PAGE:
Every war has at least one - a unit so different, so daring, that it becomes the stuff of which legends are made and heroes are born. Among the South African forces fighting in Angola from 1975 to 1989, that unit was 32 Battalion. Founded in utmost secrecy from the vanquished remnants of a foreign rebel movement, undefeated in 12 years of front-line battle, feared by enemies that included both conventional Cuban armies and Namibian guerrilla fighters, the Buffalo Soldiers became the South African army's best combat unit since World War II, with no fewer than 13 members winning the highest decoration for bravery under fire. But when peace broke out in southern Africa, the victors of Savate became the victims of sophistry. Their fate and future determined by politicians who understood little and cared less about this truly unique fraternity, 32 Battalion ceased to exist in 1993, its short history and long list of battle honours known only to those whose enemies called them Os Terriveis - the Terrible Ones. Now, for the first time, the story of 32 Battalion can be told in full, with neither adornment nor apology, by one of its longest-serving members. The book draws from top secret documents, revealing information that has never been made public before. Also included are rare photographs that evoke the colourful, and often controversial, history of 32 Battalion, as well as detailed maps depicting specific operations and deployments.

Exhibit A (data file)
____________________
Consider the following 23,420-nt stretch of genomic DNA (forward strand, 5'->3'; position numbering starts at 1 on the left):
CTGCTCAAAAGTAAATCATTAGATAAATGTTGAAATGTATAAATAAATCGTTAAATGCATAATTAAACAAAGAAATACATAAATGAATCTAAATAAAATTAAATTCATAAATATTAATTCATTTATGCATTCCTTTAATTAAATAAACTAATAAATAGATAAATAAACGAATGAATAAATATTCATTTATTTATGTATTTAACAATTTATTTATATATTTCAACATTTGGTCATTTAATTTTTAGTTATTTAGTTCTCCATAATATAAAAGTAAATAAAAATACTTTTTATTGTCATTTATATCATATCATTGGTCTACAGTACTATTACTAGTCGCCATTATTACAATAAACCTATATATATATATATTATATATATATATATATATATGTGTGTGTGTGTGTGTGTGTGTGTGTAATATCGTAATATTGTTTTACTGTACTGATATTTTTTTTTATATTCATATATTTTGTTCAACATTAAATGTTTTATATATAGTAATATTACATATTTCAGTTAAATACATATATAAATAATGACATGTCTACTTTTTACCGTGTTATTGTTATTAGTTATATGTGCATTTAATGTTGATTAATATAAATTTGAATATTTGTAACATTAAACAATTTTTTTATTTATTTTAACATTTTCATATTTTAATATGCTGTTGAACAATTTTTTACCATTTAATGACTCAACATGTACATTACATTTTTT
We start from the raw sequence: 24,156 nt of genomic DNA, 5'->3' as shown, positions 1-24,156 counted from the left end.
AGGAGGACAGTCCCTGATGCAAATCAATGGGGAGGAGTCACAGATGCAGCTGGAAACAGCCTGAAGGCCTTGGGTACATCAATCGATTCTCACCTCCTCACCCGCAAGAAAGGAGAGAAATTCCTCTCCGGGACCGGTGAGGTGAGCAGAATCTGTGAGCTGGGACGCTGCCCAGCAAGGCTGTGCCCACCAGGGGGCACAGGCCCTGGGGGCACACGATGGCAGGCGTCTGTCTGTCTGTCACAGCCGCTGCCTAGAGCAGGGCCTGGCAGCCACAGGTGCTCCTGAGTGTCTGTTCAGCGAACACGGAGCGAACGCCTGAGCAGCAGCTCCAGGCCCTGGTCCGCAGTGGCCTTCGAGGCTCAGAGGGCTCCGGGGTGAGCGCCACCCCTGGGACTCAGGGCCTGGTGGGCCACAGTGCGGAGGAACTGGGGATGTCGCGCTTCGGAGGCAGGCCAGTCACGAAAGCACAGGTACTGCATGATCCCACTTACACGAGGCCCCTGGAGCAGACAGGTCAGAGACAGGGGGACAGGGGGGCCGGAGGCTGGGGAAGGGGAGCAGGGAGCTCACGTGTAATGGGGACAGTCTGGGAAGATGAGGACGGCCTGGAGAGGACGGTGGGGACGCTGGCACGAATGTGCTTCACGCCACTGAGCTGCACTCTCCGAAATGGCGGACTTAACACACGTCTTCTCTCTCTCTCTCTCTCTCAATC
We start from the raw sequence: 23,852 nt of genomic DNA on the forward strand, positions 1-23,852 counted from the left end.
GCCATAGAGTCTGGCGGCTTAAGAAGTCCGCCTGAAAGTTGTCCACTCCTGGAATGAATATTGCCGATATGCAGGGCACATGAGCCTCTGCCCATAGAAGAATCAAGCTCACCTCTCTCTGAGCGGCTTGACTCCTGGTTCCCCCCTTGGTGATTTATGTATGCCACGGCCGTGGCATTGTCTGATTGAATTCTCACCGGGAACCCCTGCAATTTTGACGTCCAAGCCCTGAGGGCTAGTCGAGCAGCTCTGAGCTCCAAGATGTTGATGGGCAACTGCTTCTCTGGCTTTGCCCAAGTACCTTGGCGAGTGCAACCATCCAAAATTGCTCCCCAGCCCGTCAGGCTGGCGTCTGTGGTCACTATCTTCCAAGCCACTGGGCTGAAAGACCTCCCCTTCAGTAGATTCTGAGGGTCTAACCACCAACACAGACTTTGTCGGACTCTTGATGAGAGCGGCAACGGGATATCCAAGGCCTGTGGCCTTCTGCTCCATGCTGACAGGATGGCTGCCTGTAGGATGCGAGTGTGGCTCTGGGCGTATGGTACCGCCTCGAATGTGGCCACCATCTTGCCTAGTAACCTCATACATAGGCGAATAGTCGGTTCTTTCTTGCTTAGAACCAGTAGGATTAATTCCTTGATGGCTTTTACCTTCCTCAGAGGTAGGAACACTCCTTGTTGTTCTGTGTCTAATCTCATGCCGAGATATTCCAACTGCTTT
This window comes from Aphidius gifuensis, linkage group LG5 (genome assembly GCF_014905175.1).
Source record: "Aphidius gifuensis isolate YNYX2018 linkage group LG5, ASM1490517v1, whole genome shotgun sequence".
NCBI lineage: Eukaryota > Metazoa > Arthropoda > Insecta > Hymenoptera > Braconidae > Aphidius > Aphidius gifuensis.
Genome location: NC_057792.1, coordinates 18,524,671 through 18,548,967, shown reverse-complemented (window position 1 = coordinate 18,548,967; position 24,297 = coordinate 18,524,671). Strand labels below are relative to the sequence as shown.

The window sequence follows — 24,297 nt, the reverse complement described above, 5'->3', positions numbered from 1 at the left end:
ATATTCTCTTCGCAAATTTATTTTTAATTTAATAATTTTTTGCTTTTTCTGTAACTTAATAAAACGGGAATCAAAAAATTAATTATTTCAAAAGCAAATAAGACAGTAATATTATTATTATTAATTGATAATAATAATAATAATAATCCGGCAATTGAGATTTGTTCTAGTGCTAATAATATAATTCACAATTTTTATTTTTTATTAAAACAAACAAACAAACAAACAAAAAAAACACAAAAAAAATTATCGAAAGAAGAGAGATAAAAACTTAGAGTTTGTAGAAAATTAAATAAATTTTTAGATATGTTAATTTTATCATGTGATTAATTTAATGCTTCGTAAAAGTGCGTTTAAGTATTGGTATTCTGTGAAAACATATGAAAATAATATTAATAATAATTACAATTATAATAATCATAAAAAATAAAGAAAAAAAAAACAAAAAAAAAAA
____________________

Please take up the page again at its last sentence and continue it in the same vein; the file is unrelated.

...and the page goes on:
You can read this item using any of the following Kobo apps and devices: